Jason Kao Hwang, a violinist and composer, has played with the cream of the out-jazz crop—Anthony Braxton, Henry Threadgill, and William Parker, among others. He was also in the original cast of Broadway’s ambitious M. Butterfly, where he performed music he arranged for the production and served as music director for the national touring company. His credits also include plenty of “new” and “world” music, which is to say that he has extensively experimented with various forms of Asian American music, notated and improvised. Appropriately, the recording by his new quartet is on Asian Improv Records.
Edge, however, is a relatively World Music-free statement sitting strongly in the middle of the tradition begun by Ornette Coleman’s classic quartet and continued on through today’s downtown NY scene. An album of four abstract compositions that use harmony but allow atonal improvised solo statements as part of the plan, Edge is a bid for serious jazz recognition. My ears are fully perked up.
The Edge quartet consists of Mr. Hwang’s violin, Andrew Drury on drums, Ken Filiano on bass, and Taylor Ho Bynum on cornet. Mr. Hwang gets a vast array of colors and sound out of this limited instrumentation, often employing Mr. Bynum as a low colorist in the ensemble, and using the rhythm section to create larger walls of sound than is typical in more straight-ahead jazz. These tactics, in combination with a stream of chording devices on the violin, make Edge sound considerably bigger than a quartet.
The compositions are also sweeping in content and breadth. “Threads”, for example, begins with pizzacato figures played in “unison” with the cymbals, which figures continue under a free solo from Bynum. They are eventually transformed over an arco statement by the bass, then the whole ensemble blazes into a bashing improvisation and written closing riff section that is rhythmically aggressive without sounding particularly “jazz”. Thus, Hwang uses a relatively few compositional ideas to flex out a diverse landscape of sounds that support individual choices.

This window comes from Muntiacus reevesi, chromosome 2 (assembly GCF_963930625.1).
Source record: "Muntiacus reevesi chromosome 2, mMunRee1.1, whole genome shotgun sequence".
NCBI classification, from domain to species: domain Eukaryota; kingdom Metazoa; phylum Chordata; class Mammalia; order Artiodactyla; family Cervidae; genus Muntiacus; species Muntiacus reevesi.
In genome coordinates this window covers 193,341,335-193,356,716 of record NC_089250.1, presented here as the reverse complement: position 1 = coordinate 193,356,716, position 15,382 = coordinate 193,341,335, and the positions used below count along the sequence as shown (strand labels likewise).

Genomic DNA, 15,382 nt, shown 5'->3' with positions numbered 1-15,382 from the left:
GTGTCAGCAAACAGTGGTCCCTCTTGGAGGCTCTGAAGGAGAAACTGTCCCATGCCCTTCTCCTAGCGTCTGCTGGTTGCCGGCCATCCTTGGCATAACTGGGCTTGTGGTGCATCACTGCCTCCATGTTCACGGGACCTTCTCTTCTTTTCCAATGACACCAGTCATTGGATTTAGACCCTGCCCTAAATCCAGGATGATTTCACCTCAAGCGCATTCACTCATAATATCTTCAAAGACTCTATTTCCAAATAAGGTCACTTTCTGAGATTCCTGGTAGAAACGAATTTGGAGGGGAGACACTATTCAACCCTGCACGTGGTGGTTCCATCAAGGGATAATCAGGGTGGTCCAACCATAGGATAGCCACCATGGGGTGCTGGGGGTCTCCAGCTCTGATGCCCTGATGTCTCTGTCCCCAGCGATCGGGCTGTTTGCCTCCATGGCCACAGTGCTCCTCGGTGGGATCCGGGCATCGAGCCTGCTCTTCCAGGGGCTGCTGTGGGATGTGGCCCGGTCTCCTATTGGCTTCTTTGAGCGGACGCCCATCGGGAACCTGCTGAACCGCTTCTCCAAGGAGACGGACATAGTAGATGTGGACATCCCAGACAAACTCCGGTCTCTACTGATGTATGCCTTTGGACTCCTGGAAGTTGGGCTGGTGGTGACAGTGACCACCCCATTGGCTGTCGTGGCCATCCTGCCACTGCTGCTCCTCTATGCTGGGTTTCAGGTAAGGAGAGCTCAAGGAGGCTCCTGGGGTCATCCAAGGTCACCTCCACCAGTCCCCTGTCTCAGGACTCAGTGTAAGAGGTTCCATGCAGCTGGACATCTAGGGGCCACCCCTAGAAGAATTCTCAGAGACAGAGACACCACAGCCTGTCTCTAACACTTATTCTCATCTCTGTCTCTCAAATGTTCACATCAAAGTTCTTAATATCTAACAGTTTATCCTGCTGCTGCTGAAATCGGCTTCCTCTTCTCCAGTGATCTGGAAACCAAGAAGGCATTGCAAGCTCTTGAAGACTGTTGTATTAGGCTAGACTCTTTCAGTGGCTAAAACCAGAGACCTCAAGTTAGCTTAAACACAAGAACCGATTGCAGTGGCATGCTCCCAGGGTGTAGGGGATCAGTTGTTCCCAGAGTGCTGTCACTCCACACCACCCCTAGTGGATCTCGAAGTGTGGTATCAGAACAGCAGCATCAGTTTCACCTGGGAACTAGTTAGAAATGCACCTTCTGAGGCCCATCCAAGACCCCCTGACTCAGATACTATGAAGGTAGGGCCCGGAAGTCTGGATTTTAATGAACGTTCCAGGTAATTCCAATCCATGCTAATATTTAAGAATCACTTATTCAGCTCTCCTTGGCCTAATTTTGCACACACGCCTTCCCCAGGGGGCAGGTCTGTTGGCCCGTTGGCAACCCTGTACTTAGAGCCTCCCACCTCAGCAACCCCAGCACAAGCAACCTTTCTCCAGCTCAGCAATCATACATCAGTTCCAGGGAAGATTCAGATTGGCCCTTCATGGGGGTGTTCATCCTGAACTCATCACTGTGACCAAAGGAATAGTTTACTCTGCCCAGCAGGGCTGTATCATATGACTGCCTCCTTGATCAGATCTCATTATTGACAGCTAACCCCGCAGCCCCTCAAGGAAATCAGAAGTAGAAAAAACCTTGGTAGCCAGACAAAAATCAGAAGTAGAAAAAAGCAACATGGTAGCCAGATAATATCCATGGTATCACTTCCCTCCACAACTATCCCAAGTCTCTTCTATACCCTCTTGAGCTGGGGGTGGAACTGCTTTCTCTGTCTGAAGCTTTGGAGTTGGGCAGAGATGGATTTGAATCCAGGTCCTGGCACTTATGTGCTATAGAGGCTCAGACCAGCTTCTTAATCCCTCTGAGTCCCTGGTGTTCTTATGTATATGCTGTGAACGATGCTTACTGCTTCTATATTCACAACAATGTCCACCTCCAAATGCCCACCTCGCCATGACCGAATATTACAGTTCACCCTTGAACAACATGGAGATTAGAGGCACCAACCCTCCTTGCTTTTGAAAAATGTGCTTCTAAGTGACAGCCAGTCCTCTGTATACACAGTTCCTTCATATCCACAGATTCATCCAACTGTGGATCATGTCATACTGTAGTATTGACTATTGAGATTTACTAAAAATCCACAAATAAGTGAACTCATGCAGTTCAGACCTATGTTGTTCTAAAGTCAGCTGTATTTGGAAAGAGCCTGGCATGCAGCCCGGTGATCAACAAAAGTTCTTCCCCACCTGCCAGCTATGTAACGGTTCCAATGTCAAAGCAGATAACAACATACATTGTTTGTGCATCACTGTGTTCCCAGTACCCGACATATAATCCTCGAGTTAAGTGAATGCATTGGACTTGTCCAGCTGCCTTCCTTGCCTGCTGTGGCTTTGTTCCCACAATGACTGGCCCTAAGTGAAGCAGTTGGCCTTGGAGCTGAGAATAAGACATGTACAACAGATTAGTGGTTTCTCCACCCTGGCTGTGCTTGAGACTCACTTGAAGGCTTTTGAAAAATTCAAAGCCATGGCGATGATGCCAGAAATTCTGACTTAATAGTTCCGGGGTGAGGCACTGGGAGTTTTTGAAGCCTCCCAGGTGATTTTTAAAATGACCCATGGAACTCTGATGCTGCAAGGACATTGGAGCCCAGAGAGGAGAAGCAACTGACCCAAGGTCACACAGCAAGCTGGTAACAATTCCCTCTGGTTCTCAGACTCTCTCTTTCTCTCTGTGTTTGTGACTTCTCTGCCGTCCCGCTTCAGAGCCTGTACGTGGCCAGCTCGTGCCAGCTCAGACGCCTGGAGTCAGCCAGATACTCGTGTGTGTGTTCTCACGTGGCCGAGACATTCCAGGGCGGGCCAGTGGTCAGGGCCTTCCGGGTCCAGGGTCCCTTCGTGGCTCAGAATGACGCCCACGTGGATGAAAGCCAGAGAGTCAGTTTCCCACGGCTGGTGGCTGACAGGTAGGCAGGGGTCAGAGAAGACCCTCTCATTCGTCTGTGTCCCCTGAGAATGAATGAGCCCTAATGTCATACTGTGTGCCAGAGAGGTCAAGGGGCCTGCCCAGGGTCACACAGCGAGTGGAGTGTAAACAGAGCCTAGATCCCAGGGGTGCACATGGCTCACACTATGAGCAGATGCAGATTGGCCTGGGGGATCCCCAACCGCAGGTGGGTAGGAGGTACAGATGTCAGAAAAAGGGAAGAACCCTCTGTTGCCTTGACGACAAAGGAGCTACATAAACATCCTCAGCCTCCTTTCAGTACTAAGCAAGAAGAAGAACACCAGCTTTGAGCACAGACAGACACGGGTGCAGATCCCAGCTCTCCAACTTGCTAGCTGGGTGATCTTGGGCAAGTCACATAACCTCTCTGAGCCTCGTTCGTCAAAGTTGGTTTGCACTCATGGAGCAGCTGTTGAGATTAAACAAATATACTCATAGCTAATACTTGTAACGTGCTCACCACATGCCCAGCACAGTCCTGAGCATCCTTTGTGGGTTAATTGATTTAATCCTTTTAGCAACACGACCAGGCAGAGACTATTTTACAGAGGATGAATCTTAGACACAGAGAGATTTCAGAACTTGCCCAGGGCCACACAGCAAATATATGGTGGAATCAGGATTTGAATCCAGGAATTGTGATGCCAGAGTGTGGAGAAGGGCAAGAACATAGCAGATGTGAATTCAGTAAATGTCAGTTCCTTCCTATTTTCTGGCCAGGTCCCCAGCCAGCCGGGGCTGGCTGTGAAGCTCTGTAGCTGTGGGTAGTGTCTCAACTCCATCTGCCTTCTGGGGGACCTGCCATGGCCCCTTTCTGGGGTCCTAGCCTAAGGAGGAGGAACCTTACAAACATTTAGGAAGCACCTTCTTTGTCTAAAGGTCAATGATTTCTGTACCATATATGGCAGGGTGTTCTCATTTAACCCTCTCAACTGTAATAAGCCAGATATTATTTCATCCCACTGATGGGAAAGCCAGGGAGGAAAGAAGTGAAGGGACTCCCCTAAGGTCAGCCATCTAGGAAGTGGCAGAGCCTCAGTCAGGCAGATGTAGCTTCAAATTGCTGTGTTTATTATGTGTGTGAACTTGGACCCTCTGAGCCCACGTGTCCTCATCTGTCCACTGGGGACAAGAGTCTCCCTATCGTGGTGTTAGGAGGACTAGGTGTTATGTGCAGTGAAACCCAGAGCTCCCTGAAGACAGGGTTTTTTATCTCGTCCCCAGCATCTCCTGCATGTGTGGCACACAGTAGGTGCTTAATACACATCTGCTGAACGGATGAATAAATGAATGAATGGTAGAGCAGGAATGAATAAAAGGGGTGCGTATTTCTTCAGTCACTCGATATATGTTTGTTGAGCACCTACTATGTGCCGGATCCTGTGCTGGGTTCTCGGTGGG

“Parallel Meditations” may be the most lyrical and constructed composition here—with lovely bowed bass giving way to a vital section of unison playing between the strings and brass that allows Mr. Drury to flail away like a New Music Elvin Jones. When Mr. Hwang begins to improvise, it is deeply vocalized but still virtuosic—wide ranges, flung with expression, driving and clear. The rhythm section keeps it all on the tracks, but their sound is also reasonable unique and blended. Mr. Bynum’s statement over the same groove is also cogent in a free vein.
“Grassy Hills” is reminiscent of Ornette Coleman at first, with Bynum and Hwang playing a melody over loose rhythm in a not-too-exact unison. Mr. Filiano moves in and out of counterpoint, leading into an improvised section where each member of the quartet seems to move in and out of the melodic spotlight over slow time. Though this is the most “conventional” arrangement in many ways, it is also the most refreshing—it contains solo sections, duos, ensembles, melody, harmony. For me, it is by far the most generous dose of pure music on the disc, though it is the last. The opener, “No Myth”, contains freshly colored violin and a tom-tom-driven groove that feels Asian while still feeling “jazz”, yet a performance that also totes up the most free jazz clichés—the gnarling trumpet and the overlong drum solo among them.
For the most part, this is the kind of free jazz that refutes claims that the cats can’t play their instruments or that the randomness is kind of… you know—random. Jason Hwang’s crystalline violin tone and his obvious attention to compositional detail make him a successor to—and a step beyond—out-jazz string players like Leroy Jenkins and Billy Bang. In Edge, this band has yet to make a brilliant recording, but it seems well on its way.
- songs samples stream
// Sound Affects
"The man whose songs were recorded by Johnny Cash, Alan Jackson, Ricky Skaggs, David Allan Coe, The Highwaymen, and countless others succumbs to time’s cruel cue that the only token of permanence we have to offer are the effects of shared moments and memories.READ the article